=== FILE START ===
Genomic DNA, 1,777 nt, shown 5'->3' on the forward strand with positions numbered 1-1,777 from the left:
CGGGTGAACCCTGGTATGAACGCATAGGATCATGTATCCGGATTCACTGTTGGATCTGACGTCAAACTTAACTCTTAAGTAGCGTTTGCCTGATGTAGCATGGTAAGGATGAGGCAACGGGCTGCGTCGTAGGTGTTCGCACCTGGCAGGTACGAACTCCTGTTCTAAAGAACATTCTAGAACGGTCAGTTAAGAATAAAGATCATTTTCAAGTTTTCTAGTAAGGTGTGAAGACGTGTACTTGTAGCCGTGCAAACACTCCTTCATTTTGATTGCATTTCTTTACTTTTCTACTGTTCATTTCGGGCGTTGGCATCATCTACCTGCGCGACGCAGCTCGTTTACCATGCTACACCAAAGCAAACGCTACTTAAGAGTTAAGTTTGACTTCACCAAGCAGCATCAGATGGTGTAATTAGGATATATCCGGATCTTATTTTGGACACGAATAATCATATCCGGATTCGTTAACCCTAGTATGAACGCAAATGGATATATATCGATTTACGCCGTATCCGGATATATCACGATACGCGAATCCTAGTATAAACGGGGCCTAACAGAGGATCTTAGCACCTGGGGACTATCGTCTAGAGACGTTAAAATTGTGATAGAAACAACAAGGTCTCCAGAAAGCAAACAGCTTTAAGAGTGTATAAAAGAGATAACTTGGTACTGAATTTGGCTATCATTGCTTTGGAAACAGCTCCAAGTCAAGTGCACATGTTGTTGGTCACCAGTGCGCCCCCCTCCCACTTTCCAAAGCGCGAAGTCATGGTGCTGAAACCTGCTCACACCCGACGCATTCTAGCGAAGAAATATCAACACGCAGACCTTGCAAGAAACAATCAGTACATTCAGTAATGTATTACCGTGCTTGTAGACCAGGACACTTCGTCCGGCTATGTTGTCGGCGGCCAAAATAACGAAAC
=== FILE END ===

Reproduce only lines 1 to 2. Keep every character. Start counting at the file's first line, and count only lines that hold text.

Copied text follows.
Genomic DNA, 1,777 nt, shown 5'->3' on the forward strand with positions numbered 1-1,777 from the left:
CGGGTGAACCCTGGTATGAACGCATAGGATCATGTATCCGGATTCACTGTTGGATCTGACGTCAAACTTAACTCTTAAGTAGCGTTTGCCTGATGTAGCATGGTAAGGATGAGGCAACGGGCTGCGTCGTAGGTGTTCGCACCTGGCAGGTACGAACTCCTGTTCTAAAGAACATTCTAGAACGGTCAGTTAAGAATAAAGATCATTTTCAAGTTTTCTAGTAAGGTGTGAAGACGTGTACTTGTAGCCGTGCAAACACTCCTTCATTTTGATTGCATTTCTTTACTTTTCTACTGTTCATTTCGGGCGTTGGCATCATCTACCTGCGCGACGCAGCTCGTTTACCATGCTACACCAAAGCAAACGCTACTTAAGAGTTAAGTTTGACTTCACCAAGCAGCATCAGATGGTGTAATTAGGATATATCCGGATCTTATTTTGGACACGAATAATCATATCCGGATTCGTTAACCCTAGTATGAACGCAAATGGATATATATCGATTTACGCCGTATCCGGATATATCACGATACGCGAATCCTAGTATAAACGGGGCCTAACAGAGGATCTTAGCACCTGGGGACTATCGTCTAGAGACGTTAAAATTGTGATAGAAACAACAAGGTCTCCAGAAAGCAAACAGCTTTAAGAGTGTATAAAAGAGATAACTTGGTACTGAATTTGGCTATCATTGCTTTGGAAACAGCTCCAAGTCAAGTGCACATGTTGTTGGTCACCAGTGCGCCCCCCTCCCACTTTCCAAAGCGCGAAGTCATGGTGCTGAAACCTGCTCACACCCGACGCATTCTAGCGAAGAAATATCAACACGCAGACCTTGCAAGAAACAATCAGTACATTCAGTAATGTATTACCGTGCTTGTAGACCAGGACACTTCGTCCGGCTATGTTGTCGGCGGCCAAAATAACGAAAC